The Atlantic Daily: What Putin’s Invasion Has Already Changed

Vladimir Putin has upended the world order almost overnight—just not as he may have expected.

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More than 600,000 Ukrainians have fled the country as Russia bombs civilian areas and prepares for a possible siege of Kyiv.

Vladimir Putin’s war on Ukraine has also challenged world order at a precarious moment. But his provocation so far seems to have rallied rather than divided the West. Germany has closed a major Russian-oil pipeline and increased its defense spending. Turkey has invoked an old international pact to block warships from its straits to the Black Sea. Even Switzerland has joined the European Union to enforce sanctions.

Meanwhile, Ukrainians on the ground, including President Volodymyr Zelensky and the everyday citizens taking up arms against the Russian military, have reminded the world what heroism looks like.

  • The impossible has suddenly become possible. Anne Applebaum predicts that in Russia, “the unpopularity of this war is going to grow, and as it gets bigger, the other Russia—the different Russia that has always been there—will grow larger, too … The Russians, rich and poor, urban and rural, who don’t want their country to be an evil empire—maybe their numbers will expand enough to matter.”
  • The long weekend that changed history: The invasion has “triggered a set of geopolitical shifts that are astonishing in their scale and rapidity. The world is not the same today as it was last week,” Richard Fontaine observes.
  • Putin has accidentally revitalized liberal order. “This is what free societies converging on an idea looks like,” Kori Schake writes. “And the idea is this: Resist Putin’s evil.” Just months into his term as chancellor, Olaf Scholz has “shattered German foreign-policy taboos dating back to the founding of the Federal Republic more than 70 years ago,” Noah Barkin writes.
  • The world misjudged Zelensky—and Putin. “Vladimir Putin was supposed to be a master chess player, but he has shown himself to be erratic, grandiose, and willful in a self-destructive way,” Eliot A. Cohen argues.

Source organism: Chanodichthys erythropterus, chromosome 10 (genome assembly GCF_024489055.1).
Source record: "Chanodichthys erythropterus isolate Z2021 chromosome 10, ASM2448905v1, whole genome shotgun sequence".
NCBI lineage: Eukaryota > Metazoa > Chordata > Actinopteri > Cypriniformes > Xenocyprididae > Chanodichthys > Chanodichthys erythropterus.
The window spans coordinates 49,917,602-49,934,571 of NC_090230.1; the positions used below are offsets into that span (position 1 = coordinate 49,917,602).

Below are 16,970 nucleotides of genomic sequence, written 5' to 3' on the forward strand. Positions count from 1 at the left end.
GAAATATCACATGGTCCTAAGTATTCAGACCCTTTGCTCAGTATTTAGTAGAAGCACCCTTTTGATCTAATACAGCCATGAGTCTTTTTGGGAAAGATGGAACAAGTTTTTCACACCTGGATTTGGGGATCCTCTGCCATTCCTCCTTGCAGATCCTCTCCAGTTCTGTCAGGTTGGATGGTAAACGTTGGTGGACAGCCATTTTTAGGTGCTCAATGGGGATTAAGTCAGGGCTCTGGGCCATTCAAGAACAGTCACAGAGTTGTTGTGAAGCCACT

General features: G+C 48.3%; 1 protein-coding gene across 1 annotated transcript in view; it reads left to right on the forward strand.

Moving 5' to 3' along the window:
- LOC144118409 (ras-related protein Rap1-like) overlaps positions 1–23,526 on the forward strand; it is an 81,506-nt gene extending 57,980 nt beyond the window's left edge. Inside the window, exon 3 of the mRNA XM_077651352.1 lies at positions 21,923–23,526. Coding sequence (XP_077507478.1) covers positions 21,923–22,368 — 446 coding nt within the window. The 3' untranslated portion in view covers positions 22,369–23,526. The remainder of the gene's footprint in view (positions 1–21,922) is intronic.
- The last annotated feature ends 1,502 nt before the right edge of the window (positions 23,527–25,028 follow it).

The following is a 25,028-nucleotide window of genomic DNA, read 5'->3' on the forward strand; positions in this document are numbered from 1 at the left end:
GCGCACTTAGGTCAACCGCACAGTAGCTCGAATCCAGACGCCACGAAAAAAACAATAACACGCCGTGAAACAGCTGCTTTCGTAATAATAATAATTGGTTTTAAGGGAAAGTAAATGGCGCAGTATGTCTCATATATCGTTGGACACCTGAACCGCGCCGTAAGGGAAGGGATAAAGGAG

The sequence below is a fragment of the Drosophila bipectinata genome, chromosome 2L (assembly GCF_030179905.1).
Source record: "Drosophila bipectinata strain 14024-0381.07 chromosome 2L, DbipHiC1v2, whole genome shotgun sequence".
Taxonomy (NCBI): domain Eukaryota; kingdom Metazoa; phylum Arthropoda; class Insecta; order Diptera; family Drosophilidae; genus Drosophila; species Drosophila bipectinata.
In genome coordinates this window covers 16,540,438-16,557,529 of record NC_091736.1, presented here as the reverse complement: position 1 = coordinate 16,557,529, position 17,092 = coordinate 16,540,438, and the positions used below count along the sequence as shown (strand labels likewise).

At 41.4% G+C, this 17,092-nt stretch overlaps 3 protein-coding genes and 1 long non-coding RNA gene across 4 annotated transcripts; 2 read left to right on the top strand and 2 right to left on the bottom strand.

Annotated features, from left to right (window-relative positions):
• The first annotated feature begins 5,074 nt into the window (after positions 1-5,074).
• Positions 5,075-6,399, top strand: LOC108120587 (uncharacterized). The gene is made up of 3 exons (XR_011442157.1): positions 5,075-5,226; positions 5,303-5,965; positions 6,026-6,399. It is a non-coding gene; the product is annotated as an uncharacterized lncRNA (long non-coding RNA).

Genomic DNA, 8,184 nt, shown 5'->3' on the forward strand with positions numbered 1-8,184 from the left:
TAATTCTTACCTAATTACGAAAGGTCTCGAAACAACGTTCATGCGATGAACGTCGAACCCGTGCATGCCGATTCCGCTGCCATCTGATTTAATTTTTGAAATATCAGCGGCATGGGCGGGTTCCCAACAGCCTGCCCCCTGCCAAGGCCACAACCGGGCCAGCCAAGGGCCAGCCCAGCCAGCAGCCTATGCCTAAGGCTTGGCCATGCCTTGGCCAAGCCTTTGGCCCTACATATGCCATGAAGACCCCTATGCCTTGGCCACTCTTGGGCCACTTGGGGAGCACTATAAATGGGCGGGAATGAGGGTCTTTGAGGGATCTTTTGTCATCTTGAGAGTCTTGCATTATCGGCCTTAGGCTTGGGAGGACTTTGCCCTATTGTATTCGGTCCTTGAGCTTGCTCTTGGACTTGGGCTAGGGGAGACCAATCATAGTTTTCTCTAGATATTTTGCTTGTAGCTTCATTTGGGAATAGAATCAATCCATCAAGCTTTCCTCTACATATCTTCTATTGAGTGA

Read more of our continuing coverage of Russia’s war on Ukraine here.


Blue and yellow map of the United States imposed over a faint outline of Putin, all on a black background
The Atlantic; Sasha Mordovets / Getty

The rest of the news in three sentences:

(1) Texas officials have begun investigating the parents of transgender children after Governor Greg Abbott directed a state agency to do so, according to a new lawsuit.

(2) The state also held its 2022 primary election today.

(3) President Joe Biden is set to deliver his first State of the Union tonight—more on that below.

One question, answered: The State of the Union address begins tonight at 9 p.m. ET. What should Americans watch for?

Our politics staff writer Russell Berman weighs in:

As I wrote today, at some point, “President Joe Biden will likely denounce Vladimir Putin’s invasion of Ukraine, voice support for the Ukrainian people, and tout the significant sanctions that he and U.S. allies in NATO have placed on Russia in response. When he finishes that sentence, most if not all members of the bitterly divided Congress will erupt in applause.”

Aside from that, Biden’s speech will likely feature the usual array of policy proposals, many of which are unlikely to pass as lawmakers pivot to campaigning for reelection. It will be interesting to see, however, which policies get a big push—climate change, inflation-fighting measures, perhaps—and which get relatively short shrift.

For more of Russell’s analysis, read his latest.

Tonight’s Atlantic-approved activity:

Abbott Elementary, a mockumentary series about teachers working at an underfunded public school, “feels utterly fresh,” our culture writer Shirley Li observes. Its first season is currently airing on ABC and Hulu.

Find that and more on our list of 20 perfect TV shows for short attention spans.

A break from the news:

In her newest “Dear Therapist” column, Lori Gottlieb advises a reader whose husband donated his sperm in the ’90s without her knowing—and is now connecting with a daughter conceived from his donation.


Every weekday evening, our editors guide you through the biggest stories of the day, help you discover new ideas, and surprise you with moments of delight. Subscribe to get this delivered to your inbox.